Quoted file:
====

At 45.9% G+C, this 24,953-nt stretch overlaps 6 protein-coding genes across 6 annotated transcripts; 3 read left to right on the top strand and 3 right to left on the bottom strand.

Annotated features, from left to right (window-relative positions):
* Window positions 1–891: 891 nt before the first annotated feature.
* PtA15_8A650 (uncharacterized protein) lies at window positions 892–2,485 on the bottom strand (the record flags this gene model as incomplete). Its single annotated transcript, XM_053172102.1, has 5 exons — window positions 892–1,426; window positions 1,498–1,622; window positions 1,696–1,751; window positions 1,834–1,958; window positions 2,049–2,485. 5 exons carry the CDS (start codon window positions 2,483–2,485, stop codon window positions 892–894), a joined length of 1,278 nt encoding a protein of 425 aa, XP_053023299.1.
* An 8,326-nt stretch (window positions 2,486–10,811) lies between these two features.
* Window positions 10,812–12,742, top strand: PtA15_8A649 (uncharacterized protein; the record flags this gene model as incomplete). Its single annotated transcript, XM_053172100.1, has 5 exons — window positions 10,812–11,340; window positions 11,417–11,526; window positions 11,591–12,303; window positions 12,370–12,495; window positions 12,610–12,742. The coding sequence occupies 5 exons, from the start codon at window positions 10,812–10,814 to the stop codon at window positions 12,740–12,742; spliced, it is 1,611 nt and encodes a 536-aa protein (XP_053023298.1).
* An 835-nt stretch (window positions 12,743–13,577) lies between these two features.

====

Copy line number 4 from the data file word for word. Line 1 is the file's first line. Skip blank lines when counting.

* PtA15_8A650 (uncharacterized protein) lies at window positions 892–2,485 on the bottom strand (the record flags this gene model as incomplete). Its single annotated transcript, XM_053172102.1, has 5 exons — window positions 892–1,426; window positions 1,498–1,622; window positions 1,696–1,751; window positions 1,834–1,958; window positions 2,049–2,485. 5 exons carry the CDS (start codon window positions 2,483–2,485, stop codon window positions 892–894), a joined length of 1,278 nt encoding a protein of 425 aa, XP_053023299.1.